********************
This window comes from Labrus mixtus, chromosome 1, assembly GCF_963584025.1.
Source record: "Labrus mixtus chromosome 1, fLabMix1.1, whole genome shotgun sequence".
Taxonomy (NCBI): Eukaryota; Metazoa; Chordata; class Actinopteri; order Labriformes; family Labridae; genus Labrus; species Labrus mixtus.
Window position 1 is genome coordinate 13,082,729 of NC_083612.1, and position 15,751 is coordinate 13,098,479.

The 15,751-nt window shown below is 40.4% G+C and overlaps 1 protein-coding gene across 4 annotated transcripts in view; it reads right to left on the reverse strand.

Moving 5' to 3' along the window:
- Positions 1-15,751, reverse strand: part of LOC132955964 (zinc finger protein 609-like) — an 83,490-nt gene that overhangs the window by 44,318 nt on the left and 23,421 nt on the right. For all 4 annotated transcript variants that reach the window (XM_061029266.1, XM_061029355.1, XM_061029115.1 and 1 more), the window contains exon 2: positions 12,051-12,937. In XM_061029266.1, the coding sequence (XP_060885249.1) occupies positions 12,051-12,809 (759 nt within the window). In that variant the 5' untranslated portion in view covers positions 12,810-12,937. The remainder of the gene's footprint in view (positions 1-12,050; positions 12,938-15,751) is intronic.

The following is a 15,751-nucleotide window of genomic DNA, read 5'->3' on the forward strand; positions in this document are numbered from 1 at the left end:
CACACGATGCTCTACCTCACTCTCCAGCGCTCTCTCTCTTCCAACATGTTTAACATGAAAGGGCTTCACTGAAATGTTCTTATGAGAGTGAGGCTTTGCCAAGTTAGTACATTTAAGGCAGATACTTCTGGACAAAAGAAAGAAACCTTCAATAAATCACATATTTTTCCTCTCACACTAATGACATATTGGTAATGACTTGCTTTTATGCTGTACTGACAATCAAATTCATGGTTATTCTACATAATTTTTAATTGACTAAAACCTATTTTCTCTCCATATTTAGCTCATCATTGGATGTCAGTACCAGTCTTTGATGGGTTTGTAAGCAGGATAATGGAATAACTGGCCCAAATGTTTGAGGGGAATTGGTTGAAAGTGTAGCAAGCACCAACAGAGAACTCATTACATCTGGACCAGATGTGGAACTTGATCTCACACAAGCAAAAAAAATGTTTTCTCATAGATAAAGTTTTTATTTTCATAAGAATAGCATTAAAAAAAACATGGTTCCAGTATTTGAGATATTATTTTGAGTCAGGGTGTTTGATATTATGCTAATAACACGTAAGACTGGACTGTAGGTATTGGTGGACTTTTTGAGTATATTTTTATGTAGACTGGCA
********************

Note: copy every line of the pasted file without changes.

This window comes from Labrus mixtus, chromosome 1, assembly GCF_963584025.1.
Source record: "Labrus mixtus chromosome 1, fLabMix1.1, whole genome shotgun sequence".
Taxonomy (NCBI): Eukaryota; Metazoa; Chordata; class Actinopteri; order Labriformes; family Labridae; genus Labrus; species Labrus mixtus.
Window position 1 is genome coordinate 13,082,729 of NC_083612.1, and position 15,751 is coordinate 13,098,479.

The 15,751-nt window shown below is 40.4% G+C and overlaps 1 protein-coding gene across 4 annotated transcripts in view; it reads right to left on the reverse strand.

Moving 5' to 3' along the window:
- Positions 1-15,751, reverse strand: part of LOC132955964 (zinc finger protein 609-like) — an 83,490-nt gene that overhangs the window by 44,318 nt on the left and 23,421 nt on the right. For all 4 annotated transcript variants that reach the window (XM_061029266.1, XM_061029355.1, XM_061029115.1 and 1 more), the window contains exon 2: positions 12,051-12,937. In XM_061029266.1, the coding sequence (XP_060885249.1) occupies positions 12,051-12,809 (759 nt within the window). In that variant the 5' untranslated portion in view covers positions 12,810-12,937. The remainder of the gene's footprint in view (positions 1-12,050; positions 12,938-15,751) is intronic.

The following is a 15,751-nucleotide window of genomic DNA, read 5'->3' on the forward strand; positions in this document are numbered from 1 at the left end:
CACACGATGCTCTACCTCACTCTCCAGCGCTCTCTCTCTTCCAACATGTTTAACATGAAAGGGCTTCACTGAAATGTTCTTATGAGAGTGAGGCTTTGCCAAGTTAGTACATTTAAGGCAGATACTTCTGGACAAAAGAAAGAAACCTTCAATAAATCACATATTTTTCCTCTCACACTAATGACATATTGGTAATGACTTGCTTTTATGCTGTACTGACAATCAAATTCATGGTTATTCTACATAATTTTTAATTGACTAAAACCTATTTTCTCTCCATATTTAGCTCATCATTGGATGTCAGTACCAGTCTTTGATGGGTTTGTAAGCAGGATAATGGAATAACTGGCCCAAATGTTTGAGGGGAATTGGTTGAAAGTGTAGCAAGCACCAACAGAGAACTCATTACATCTGGACCAGATGTGGAACTTGATCTCACACAAGCAAAAAAAATGTTTTCTCATAGATAAAGTTTTTATTTTCATAAGAATAGCATTAAAAAAAACATGGTTCCAGTATTTGAGATATTATTTTGAGTCAGGGTGTTTGATATTATGCTAATAACACGTAAGACTGGACTGTAGGTATTGGTGGACTTTTTGAGTATATTTTTATGTAGACTGGCA